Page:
User Interface Design and Evaluation
Good user interface design isn’t flashy. It doesn’t need to push the envelope of engineering complexity. A good design is simple, transparent, and in hindsight, obvious.
We have been designing effective, usable interfaces for medical software and devices since our inception in 2001. We also conduct usability evaluations as well, both Usability Bench Tests™ and traditional Formative Usability Tests that engage prospective users. We offer several approaches to addressing your user interface design and evaluation needs.
Solves These Problems
- How do we make improvements to our existing UI given limited time and resources?
- This is a new entry in the market, targeted at home-based users. It needs to be exceedingly simple and safe to operate.
- We need to revamp our product from the ground up. We need fresh insights and innovation. How do we get there?
- We have serious usability problems. These need to be solved in our next release or we will continue to lose market share.
Types of UI Design and Evaluation Services
UI Facelift. User interface improvements without major surgery. UI Facelifts help identify and collect “low-hanging fruit” – smaller, schedule-friendly changes that collectively, make a noticeable improvement to an existing software UI. We start with your database of usability defects and enhancement requests, and conduct a Usability Bench Test™ to identify and prioritize design issues. Working with your engineers, we generate design change recommendations geared to having the most noticeable impact given your schedule and resource constraints. When needed, our graphic artist will produce new splash screens, icons, and bitmaps to create a fresh, polished, and aesthetically appealing look.
Conceptual Blueprint. We’ll create a conceptual blueprint – a high level design for the user interface of your new product or point release. A conceptual blueprint provides a user interface structure that solves the key issues of how to organize and present functionality, navigate effectively, and perform key tasks safely and efficiently. We’ll also create an aesthetically compelling yet effective visual treatment for the new UI – a contemporary, appealing, and ergonomically sound look for the UI that helps create a positive brand image.
Usability Bench Test™.
Our Usability Bench Test™ combines elements of several proven human factors techniques including task analysis and heuristic review. Unlike formative usability testing which engage actual users, the Bench Test is an analytical review, performed by one or more human factors experts. Potential usability problems are identified and prioritized by their impact and likelihood of occurrence. Recommendations for design changes aimed at addressing the problems are provided, often in the form of visual design mockups. You can learn more here.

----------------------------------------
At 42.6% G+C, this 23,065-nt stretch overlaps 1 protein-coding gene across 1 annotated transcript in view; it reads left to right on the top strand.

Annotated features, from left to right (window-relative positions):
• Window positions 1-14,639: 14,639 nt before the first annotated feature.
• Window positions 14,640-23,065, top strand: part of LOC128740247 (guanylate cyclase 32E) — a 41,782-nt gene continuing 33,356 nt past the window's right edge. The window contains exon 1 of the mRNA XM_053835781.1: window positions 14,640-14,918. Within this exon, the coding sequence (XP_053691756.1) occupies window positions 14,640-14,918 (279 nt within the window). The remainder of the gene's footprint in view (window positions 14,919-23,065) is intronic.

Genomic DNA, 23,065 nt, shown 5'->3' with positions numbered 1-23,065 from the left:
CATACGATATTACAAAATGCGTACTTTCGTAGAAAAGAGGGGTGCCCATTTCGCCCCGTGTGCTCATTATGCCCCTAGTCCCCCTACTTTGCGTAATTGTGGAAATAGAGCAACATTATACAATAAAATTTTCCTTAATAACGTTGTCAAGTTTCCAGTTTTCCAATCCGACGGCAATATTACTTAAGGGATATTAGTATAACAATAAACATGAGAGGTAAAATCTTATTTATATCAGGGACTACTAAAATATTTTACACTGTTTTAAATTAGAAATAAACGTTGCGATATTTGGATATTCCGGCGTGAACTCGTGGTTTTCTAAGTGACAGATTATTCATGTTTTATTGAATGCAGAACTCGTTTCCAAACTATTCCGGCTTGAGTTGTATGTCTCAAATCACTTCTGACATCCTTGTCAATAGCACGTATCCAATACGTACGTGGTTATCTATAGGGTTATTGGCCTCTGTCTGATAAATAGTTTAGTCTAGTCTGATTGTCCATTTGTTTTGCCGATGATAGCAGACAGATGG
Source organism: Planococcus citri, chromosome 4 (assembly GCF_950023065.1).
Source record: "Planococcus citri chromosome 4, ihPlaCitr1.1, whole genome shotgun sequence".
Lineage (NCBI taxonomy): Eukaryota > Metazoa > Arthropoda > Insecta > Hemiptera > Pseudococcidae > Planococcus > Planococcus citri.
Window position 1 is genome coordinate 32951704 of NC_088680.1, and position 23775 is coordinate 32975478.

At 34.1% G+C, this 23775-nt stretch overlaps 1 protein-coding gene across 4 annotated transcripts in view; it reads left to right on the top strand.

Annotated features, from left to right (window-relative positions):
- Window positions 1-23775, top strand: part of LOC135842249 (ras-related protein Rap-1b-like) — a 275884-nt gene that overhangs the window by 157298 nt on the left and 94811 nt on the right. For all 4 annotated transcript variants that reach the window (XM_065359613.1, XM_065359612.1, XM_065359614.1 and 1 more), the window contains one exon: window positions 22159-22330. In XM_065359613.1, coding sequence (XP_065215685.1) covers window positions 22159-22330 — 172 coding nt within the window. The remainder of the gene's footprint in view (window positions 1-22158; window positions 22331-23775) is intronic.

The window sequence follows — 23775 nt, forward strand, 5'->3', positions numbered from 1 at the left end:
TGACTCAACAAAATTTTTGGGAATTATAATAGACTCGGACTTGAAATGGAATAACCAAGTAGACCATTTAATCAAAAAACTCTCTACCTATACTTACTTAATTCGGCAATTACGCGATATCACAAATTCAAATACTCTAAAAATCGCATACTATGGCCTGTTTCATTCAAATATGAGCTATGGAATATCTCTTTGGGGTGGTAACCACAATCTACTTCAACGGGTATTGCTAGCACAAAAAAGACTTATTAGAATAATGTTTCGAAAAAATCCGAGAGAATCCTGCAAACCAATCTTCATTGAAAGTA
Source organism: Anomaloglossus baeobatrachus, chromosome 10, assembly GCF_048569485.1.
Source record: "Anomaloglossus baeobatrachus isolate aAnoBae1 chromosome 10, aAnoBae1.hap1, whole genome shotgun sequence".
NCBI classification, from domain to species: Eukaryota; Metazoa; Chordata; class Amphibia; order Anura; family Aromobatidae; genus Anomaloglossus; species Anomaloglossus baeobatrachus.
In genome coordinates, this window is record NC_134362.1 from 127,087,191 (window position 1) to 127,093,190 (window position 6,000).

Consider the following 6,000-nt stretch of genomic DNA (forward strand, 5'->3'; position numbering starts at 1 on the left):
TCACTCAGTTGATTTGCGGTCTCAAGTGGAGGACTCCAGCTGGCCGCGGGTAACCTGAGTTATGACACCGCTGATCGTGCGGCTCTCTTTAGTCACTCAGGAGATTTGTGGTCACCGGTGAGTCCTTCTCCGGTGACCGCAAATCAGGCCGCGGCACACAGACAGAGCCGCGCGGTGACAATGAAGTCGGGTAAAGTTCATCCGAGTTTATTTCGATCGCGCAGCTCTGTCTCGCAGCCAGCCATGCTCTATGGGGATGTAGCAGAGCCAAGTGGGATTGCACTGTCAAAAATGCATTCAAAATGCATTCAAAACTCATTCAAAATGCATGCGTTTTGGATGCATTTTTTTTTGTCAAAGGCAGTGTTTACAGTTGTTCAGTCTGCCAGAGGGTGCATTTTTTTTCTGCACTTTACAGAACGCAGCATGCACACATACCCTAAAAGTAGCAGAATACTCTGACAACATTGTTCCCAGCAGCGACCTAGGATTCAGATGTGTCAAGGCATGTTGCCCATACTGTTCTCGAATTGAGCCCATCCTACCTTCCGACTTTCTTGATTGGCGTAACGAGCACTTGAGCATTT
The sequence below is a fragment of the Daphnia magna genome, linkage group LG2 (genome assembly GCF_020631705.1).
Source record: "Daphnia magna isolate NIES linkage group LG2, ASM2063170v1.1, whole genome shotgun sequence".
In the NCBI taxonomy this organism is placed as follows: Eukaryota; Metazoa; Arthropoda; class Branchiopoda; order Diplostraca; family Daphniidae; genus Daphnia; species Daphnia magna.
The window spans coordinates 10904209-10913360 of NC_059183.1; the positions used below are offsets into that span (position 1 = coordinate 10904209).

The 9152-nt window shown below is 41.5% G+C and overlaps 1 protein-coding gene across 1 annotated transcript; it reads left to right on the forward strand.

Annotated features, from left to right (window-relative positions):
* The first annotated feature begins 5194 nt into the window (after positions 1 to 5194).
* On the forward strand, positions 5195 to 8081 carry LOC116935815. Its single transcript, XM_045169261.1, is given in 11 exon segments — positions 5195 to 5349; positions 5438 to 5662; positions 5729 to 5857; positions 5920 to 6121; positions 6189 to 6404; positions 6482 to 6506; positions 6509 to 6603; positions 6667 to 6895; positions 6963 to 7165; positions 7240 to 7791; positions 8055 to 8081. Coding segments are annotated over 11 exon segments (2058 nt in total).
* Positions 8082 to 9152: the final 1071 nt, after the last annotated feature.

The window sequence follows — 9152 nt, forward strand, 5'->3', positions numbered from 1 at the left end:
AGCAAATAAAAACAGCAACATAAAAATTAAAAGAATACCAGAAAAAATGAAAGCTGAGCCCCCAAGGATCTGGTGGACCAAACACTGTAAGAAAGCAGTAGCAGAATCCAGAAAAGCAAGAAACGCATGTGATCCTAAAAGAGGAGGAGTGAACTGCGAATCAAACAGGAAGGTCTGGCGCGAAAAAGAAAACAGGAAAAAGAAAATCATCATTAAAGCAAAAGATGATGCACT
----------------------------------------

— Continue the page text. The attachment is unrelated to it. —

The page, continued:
Formative Usability Testing. The best way to learn how to improve a design is by watching people use it. Formative Usability Tests engage a small number of prospective users (typically six to eight) in “testing” a device design. Formative usability testing “informs” the design by identifying both design strengths and areas needing improvement. Testing can be conducted at almost any point in your design process including at the early conceptual stage of design. We’ve conducted effective usability tests using paper mockups, foam models, simple Flash™ and Sketchflow™ prototypes, and higher fidelity software and presentational prototypes. The choice depends upon the design questions needing answered and the state of your product’s development.
Our designers don’t eat moon dust. They’re not psychically aligned with the cosmic forces of the universe. They succeed by helping you collect, analyze, and interpret customer and user data, by applying well understood but seldom practiced design principles, and by continually enhancing design proposals based on user feedback.
Conceptual Blueprint projects have four phases: Research, Discovery, Refinement, and Transition. Research lays the groundwork by profiling your users, their environment, and their clinical tasks. Discovery is about design exploration: generating varied design concepts and bringing them to life through storyboards and simple, interactive prototypes. Refinement includes design iterations with refinements based on Formative Usability Testing feedback. Transition is about documenting, packaging, and delivering the design to your development team.
Several deliverables can be provided, depending upon your needs, from User Personas and Tasks Models to written User Interface Design Specifications and Formative Usability Test Reports.